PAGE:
Two Thursdays ago (or January 18th for those of you reading this at a later date) Nintendo did a special reveal of a new kind of gameplay experience for the Nintendo Switch. Leading up to the reveal, the internet was abuzz with all manner of speculation. Were they finally announcing the Switch’s Virtual Console service? Could it be Smash? Was a fan-favorite series making its triumphant return to the stage?! What was this mysterious announcement that Nintendo touted as for children and those who were children at heart?! Please Nintendo, part the clouds on this majestic new game!
Now, unless you were gifted with clairvoyance or have a contact at Nintendo, what was announced took everyone by surprise. Nintendo LABO, a new cardboard creation game platform for the Switch where you would first build equipment out of included cardboard sheets, and then use those to interact with mini-games.
This was the very same Nintendo that just a week prior announced that Dark Souls was making its grand debut on the Big N’s new cash-machine, now they were announcing they were selling glorified cardboard? What could they possibly be thinking! They are thinking that they are geniuses and that this is one of the best moves they have made so far with the Switch, that’s what!
To say that the public reception of LABO is torn is a bit of an understatement. One side is happy to exclaim that LABO looks fresh and new, that it could be a blast! That no one but Nintendo would think up something like this. The other side cried foul at how Nintendo wants to charge people $70 dollars for cardboard (come on people, there’s a $60 dollar game with these too don’t forget!) creating meme’s that flooded Twitter.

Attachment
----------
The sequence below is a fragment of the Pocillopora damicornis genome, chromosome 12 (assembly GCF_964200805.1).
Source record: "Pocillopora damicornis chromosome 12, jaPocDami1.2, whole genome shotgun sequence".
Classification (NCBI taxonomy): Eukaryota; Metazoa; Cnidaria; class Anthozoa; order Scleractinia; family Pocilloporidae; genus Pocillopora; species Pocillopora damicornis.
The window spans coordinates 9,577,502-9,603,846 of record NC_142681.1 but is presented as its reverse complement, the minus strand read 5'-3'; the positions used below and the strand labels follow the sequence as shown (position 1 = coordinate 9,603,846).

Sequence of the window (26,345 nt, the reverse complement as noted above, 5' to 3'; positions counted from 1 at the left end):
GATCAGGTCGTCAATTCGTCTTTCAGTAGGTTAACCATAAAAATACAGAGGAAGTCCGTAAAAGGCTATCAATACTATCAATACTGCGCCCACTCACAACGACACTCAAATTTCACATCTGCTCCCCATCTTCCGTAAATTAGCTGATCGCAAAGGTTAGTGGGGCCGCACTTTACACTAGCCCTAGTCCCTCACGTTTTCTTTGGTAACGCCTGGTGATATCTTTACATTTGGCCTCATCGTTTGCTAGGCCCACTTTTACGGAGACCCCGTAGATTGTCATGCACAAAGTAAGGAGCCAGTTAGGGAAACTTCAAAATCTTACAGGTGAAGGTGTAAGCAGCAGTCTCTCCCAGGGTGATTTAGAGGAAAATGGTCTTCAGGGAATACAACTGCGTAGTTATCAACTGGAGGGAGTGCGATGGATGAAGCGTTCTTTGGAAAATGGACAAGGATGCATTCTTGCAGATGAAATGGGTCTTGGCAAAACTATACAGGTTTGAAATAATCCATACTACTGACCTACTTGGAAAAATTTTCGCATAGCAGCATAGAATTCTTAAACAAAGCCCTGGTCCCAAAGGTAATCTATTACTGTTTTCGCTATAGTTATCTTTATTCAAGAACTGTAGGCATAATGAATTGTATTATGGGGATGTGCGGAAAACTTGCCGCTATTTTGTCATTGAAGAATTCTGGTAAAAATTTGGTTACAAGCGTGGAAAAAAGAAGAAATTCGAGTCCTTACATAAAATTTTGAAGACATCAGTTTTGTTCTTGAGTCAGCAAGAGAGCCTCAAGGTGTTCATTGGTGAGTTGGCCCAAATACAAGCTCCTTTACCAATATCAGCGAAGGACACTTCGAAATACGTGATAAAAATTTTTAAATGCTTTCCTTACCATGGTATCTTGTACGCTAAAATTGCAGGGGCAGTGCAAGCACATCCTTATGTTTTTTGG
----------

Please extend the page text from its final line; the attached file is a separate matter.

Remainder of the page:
LABO cements the Switch’s image that it is a platform that can appeal to any demographic out there. Placing this announcement a week after the Mini-direct that was tailored for the hardcore gamer crowd was a stroke of brilliant marketing, as it was plenty of time for people to be excited and discuss amongst themselves the idea of taking Dark Souls on the go, or the return of The World Ends With You. In the lead up to the announcement trailer for LABO, Nintendo even made it very clear that this was going to be an experience for the younger players and young-at-heart. If LABO does well, I can see this being a huge money maker for Nintendo, as it truly offers something that none of the other big game companies have even attempted. The gadgets that you make aren’t simple little trinkets but are full of mechanical goodies powered buy strings and rubber bands, knobs and do-hickies! What an ingenious way to get children thinking about engineering and mechanical systems at an early age while making it fun. How many kids will get into engineering and the sciences one day thanks to their exposure first with Nintendo LABO?
For me, the idea is novel and I can see the possibilities with it, but in general doesn’t really pull me in. The mechanisms you can create, the robot one more so, does intrigue me, but my adult shrewdness thinks more about how I don’t have room in my apartment to store something like that. The mini-game collection strikes me more as game concepts as opposed to a full blown experience worth my time. That all being said, I am absolutely thrilled and excited to get my hands on these. Why? It is all because of two little dudes, my little nephews. LABO doesn’t appeal to my “gamer” side, but it sure does strike a cord with my “cool uncle” side. The idea of being able to sit down with my young nephews and build these wondrous creations with them, and then bring them to life with my Switch has me giddy with excitement. I can’t wait to see their eyes light up when they see the inner workings of what they helped build and how it does what it does. Coloring and decorating the robot suit we built before I strap it on them and they tear down buildings with reckless abandon. Once the day is through and the little dudes have returned to their folks tuckered out, I will happily plop down on my couch and play some Dark Souls, at least until I pass out from handling two young boys for the day.